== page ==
Development of a PCR-Based Assay for Identifying Members of the Pseudomonas syringae Species Complex from Environmental Samples

Project Overview

GNE20-232
Project Type: Graduate Student
Funds awarded in 2020: $15,000.00
Projected End Date: 08/31/2022
Grant Recipient: The Pennsylvania State University
Region: Northeast
State: Pennsylvania
Graduate Student:
Faculty Advisor:
Kevin Hockett
The Pennsylvania State University

Commodities

  • Vegetables: tomatoes

Practices

  • Pest Management: integrated pest management, prevention

    Proposal abstract:

    There is a growing appreciation for the diversity of bacteria within the Pseudomonas syringae species complex (Pssc) that are capable of causing disease on tomato. Further, non-pathogenic lineages of the Pssc that are present in environmental reservoirs have been shown to be capable of adapting to agricultural settings and emerging as highly virulent pathogens. The goal of the proposed research is to develop an assay for screening various types of environmental samples that is both highly specific to the Pssc and offers a high degree of discriminatory ability within the Pssc. This assay involves the amplification of a genomic region partially encoding an R-type tailocin ubiquitous in the Pssc. Using primers that have been developed and tested both in-silico and in-planta, I will assess the ability of the assay to specifically amplify Pssc members from plant material, soil, and rain – all of which are important reservoirs for the Pssc. I will also determine the effectiveness and lower detection limit on commercial tomato seed, a common means of transmission for Pssc tomato pathogens. In addition to validating the molecular biology, I will also develop a software pipeline for accurately and reproducibly analyzing data obtained from the assay. The results of this study will provide extension staff and researchers with a valuable tool for studying and managing Pssc-mediated disease on tomato. Results will be communicated in publications and presentations geared toward extension staff, farmers, and agricultural researchers.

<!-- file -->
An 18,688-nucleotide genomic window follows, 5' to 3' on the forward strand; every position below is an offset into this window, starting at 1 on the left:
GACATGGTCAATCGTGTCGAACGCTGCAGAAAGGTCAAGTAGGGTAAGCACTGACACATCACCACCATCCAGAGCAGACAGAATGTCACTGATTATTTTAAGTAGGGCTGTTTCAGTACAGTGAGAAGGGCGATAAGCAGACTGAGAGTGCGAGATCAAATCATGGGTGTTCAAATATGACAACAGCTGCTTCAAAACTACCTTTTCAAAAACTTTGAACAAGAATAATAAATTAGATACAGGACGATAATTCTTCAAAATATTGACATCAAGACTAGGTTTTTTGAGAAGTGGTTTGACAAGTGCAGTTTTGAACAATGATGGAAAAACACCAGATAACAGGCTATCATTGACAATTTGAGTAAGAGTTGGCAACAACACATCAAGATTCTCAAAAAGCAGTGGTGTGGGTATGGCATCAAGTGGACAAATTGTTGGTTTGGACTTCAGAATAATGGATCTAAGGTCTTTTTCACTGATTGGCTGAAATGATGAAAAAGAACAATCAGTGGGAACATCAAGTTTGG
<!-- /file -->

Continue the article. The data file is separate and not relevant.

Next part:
Project objectives from proposal:

    In this project, I propose to develop an assay for researchers to detect and monitor a broad range of Pssc lineages associated with disease in tomato.

     

    The specific objectives of my proposal are:

    1. Assess the specificity and discriminatory ability of a Pssc-tailocin primer set compared to culture-based method of detection within natural microbial communities. Expected outcome: this objective will describe the ability of PCR assay to exclusively detect the Pssc while differentiating between different clades within Pssc communities.
    2. Determine the lower limits of detection in seed and water, both common sources of pathogen transmission. Expected outcome: This objective will determine how abundant different lineages need to be for the assay to detect them in common sources of pathogens. This has important implications for source tracking during epidemics and in the case of seed, screening contaminated seed that might have very low but still infectious numbers of pathogenic strains.
    3. Develop a software pipeline to predict identities of lineages detected through PCR-based assay. Expected outcome: This objective will provide extension faculty with a simple, accurate approach for analyzing the data obtained from PCR-amplification with the Pssc-tailocin primers. The output of the pipeline will include most probable identities of unique lineages detected as well as calculated measures of diversity.

    Overall, the expected outcome for all three objectives together is to provide a fully-developed assay for extension faculty and plant epidemiologists to efficiently and accurately survey natural sources of Pssc members, identify known tomato pathogens throughout the complex, and better detect environmental lineages that might represent emerging tomato pathogens.

    Any opinions, findings, conclusions, or recommendations expressed in this publication are those of the author(s) and do not necessarily reflect the view of the U.S. Department of Agriculture or SARE.